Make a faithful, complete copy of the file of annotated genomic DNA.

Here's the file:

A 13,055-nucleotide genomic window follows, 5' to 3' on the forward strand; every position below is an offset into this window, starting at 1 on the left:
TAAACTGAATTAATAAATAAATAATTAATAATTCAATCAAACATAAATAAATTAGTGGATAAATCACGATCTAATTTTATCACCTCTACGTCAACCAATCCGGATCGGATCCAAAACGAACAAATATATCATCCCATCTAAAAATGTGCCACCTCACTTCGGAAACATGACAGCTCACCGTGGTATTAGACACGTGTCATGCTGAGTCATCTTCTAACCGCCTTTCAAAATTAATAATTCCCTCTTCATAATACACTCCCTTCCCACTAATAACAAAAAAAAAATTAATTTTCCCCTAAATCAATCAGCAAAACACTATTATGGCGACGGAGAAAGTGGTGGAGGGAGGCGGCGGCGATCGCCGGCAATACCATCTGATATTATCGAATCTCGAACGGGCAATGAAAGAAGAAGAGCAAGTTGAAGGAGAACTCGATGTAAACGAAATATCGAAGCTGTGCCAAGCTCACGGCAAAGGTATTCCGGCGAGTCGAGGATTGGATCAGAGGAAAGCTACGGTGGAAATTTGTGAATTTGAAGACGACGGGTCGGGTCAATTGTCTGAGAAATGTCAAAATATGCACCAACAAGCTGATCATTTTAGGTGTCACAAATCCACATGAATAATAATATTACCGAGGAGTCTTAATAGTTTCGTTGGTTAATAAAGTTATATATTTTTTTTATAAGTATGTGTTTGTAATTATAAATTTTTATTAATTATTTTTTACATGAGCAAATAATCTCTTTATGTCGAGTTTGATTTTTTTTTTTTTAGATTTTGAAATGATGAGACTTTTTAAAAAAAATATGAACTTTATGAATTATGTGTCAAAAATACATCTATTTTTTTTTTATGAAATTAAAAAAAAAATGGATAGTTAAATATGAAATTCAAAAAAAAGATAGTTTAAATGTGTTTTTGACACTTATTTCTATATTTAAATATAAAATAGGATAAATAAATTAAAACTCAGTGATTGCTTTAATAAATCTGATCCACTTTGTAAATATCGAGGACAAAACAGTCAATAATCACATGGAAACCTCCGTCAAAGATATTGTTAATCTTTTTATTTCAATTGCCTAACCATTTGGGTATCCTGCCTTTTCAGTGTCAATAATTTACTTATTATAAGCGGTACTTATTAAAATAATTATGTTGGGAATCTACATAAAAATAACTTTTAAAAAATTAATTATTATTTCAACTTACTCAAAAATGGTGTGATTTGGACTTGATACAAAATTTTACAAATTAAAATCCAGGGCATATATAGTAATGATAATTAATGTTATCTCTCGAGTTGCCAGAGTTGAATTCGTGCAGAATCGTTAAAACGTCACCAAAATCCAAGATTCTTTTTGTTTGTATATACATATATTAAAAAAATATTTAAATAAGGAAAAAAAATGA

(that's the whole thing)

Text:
A 13,055-nucleotide genomic window follows, 5' to 3' on the forward strand; every position below is an offset into this window, starting at 1 on the left:
TAAACTGAATTAATAAATAAATAATTAATAATTCAATCAAACATAAATAAATTAGTGGATAAATCACGATCTAATTTTATCACCTCTACGTCAACCAATCCGGATCGGATCCAAAACGAACAAATATATCATCCCATCTAAAAATGTGCCACCTCACTTCGGAAACATGACAGCTCACCGTGGTATTAGACACGTGTCATGCTGAGTCATCTTCTAACCGCCTTTCAAAATTAATAATTCCCTCTTCATAATACACTCCCTTCCCACTAATAACAAAAAAAAAATTAATTTTCCCCTAAATCAATCAGCAAAACACTATTATGGCGACGGAGAAAGTGGTGGAGGGAGGCGGCGGCGATCGCCGGCAATACCATCTGATATTATCGAATCTCGAACGGGCAATGAAAGAAGAAGAGCAAGTTGAAGGAGAACTCGATGTAAACGAAATATCGAAGCTGTGCCAAGCTCACGGCAAAGGTATTCCGGCGAGTCGAGGATTGGATCAGAGGAAAGCTACGGTGGAAATTTGTGAATTTGAAGACGACGGGTCGGGTCAATTGTCTGAGAAATGTCAAAATATGCACCAACAAGCTGATCATTTTAGGTGTCACAAATCCACATGAATAATAATATTACCGAGGAGTCTTAATAGTTTCGTTGGTTAATAAAGTTATATATTTTTTTTATAAGTATGTGTTTGTAATTATAAATTTTTATTAATTATTTTTTACATGAGCAAATAATCTCTTTATGTCGAGTTTGATTTTTTTTTTTTTAGATTTTGAAATGATGAGACTTTTTAAAAAAAATATGAACTTTATGAATTATGTGTCAAAAATACATCTATTTTTTTTTTATGAAATTAAAAAAAAAATGGATAGTTAAATATGAAATTCAAAAAAAAGATAGTTTAAATGTGTTTTTGACACTTATTTCTATATTTAAATATAAAATAGGATAAATAAATTAAAACTCAGTGATTGCTTTAATAAATCTGATCCACTTTGTAAATATCGAGGACAAAACAGTCAATAATCACATGGAAACCTCCGTCAAAGATATTGTTAATCTTTTTATTTCAATTGCCTAACCATTTGGGTATCCTGCCTTTTCAGTGTCAATAATTTACTTATTATAAGCGGTACTTATTAAAATAATTATGTTGGGAATCTACATAAAAATAACTTTTAAAAAATTAATTATTATTTCAACTTACTCAAAAATGGTGTGATTTGGACTTGATACAAAATTTTACAAATTAAAATCCAGGGCATATATAGTAATGATAATTAATGTTATCTCTCGAGTTGCCAGAGTTGAATTCGTGCAGAATCGTTAAAACGTCACCAAAATCCAAGATTCTTTTTGTTTGTATATACATATATTAAAAAAATATTTAAATAAGGAAAAAAAATGA